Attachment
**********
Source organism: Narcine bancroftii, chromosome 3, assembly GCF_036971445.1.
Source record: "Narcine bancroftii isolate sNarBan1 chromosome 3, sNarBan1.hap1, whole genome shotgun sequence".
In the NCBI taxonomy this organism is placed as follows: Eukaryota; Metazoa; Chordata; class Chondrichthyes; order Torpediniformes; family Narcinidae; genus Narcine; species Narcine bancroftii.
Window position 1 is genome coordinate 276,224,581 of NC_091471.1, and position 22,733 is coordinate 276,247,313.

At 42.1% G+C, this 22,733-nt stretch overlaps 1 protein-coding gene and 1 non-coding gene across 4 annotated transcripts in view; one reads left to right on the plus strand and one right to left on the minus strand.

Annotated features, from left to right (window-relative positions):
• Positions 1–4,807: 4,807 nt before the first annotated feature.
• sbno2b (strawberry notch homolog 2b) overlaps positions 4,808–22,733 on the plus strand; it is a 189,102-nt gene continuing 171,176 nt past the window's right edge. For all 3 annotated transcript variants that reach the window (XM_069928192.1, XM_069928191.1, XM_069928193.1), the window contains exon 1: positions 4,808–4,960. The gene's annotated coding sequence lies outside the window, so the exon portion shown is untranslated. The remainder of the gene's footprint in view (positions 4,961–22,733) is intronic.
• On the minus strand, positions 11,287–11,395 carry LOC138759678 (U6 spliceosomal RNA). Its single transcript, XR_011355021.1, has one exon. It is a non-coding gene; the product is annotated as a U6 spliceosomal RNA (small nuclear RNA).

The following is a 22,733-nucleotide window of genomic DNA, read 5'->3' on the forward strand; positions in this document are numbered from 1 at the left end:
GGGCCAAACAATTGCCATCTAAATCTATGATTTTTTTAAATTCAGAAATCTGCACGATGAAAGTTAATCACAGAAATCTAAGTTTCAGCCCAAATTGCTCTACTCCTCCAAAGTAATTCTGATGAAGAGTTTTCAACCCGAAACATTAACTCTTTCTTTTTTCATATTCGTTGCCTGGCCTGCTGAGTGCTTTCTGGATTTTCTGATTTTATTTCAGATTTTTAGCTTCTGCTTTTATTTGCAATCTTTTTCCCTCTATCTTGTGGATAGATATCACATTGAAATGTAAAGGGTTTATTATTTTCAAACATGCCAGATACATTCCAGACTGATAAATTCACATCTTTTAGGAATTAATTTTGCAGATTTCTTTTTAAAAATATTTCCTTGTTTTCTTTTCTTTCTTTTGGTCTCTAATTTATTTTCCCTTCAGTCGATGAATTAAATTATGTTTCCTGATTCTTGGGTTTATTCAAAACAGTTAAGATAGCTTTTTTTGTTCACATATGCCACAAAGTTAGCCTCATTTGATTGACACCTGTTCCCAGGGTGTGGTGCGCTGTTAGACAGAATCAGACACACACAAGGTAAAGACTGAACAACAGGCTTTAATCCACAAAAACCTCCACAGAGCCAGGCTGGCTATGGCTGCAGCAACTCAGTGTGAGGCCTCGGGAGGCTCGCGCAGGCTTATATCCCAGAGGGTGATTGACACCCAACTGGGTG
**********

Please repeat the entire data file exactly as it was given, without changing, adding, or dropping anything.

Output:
Source organism: Narcine bancroftii, chromosome 3, assembly GCF_036971445.1.
Source record: "Narcine bancroftii isolate sNarBan1 chromosome 3, sNarBan1.hap1, whole genome shotgun sequence".
In the NCBI taxonomy this organism is placed as follows: Eukaryota; Metazoa; Chordata; class Chondrichthyes; order Torpediniformes; family Narcinidae; genus Narcine; species Narcine bancroftii.
Window position 1 is genome coordinate 276,224,581 of NC_091471.1, and position 22,733 is coordinate 276,247,313.

At 42.1% G+C, this 22,733-nt stretch overlaps 1 protein-coding gene and 1 non-coding gene across 4 annotated transcripts in view; one reads left to right on the plus strand and one right to left on the minus strand.

Annotated features, from left to right (window-relative positions):
• Positions 1–4,807: 4,807 nt before the first annotated feature.
• sbno2b (strawberry notch homolog 2b) overlaps positions 4,808–22,733 on the plus strand; it is a 189,102-nt gene continuing 171,176 nt past the window's right edge. For all 3 annotated transcript variants that reach the window (XM_069928192.1, XM_069928191.1, XM_069928193.1), the window contains exon 1: positions 4,808–4,960. The gene's annotated coding sequence lies outside the window, so the exon portion shown is untranslated. The remainder of the gene's footprint in view (positions 4,961–22,733) is intronic.
• On the minus strand, positions 11,287–11,395 carry LOC138759678 (U6 spliceosomal RNA). Its single transcript, XR_011355021.1, has one exon. It is a non-coding gene; the product is annotated as a U6 spliceosomal RNA (small nuclear RNA).

The following is a 22,733-nucleotide window of genomic DNA, read 5'->3' on the forward strand; positions in this document are numbered from 1 at the left end:
GGGCCAAACAATTGCCATCTAAATCTATGATTTTTTTAAATTCAGAAATCTGCACGATGAAAGTTAATCACAGAAATCTAAGTTTCAGCCCAAATTGCTCTACTCCTCCAAAGTAATTCTGATGAAGAGTTTTCAACCCGAAACATTAACTCTTTCTTTTTTCATATTCGTTGCCTGGCCTGCTGAGTGCTTTCTGGATTTTCTGATTTTATTTCAGATTTTTAGCTTCTGCTTTTATTTGCAATCTTTTTCCCTCTATCTTGTGGATAGATATCACATTGAAATGTAAAGGGTTTATTATTTTCAAACATGCCAGATACATTCCAGACTGATAAATTCACATCTTTTAGGAATTAATTTTGCAGATTTCTTTTTAAAAATATTTCCTTGTTTTCTTTTCTTTCTTTTGGTCTCTAATTTATTTTCCCTTCAGTCGATGAATTAAATTATGTTTCCTGATTCTTGGGTTTATTCAAAACAGTTAAGATAGCTTTTTTTGTTCACATATGCCACAAAGTTAGCCTCATTTGATTGACACCTGTTCCCAGGGTGTGGTGCGCTGTTAGACAGAATCAGACACACACAAGGTAAAGACTGAACAACAGGCTTTAATCCACAAAAACCTCCACAGAGCCAGGCTGGCTATGGCTGCAGCAACTCAGTGTGAGGCCTCGGGAGGCTCGCGCAGGCTTATATCCCAGAGGGTGATTGACACCCAACTGGGTG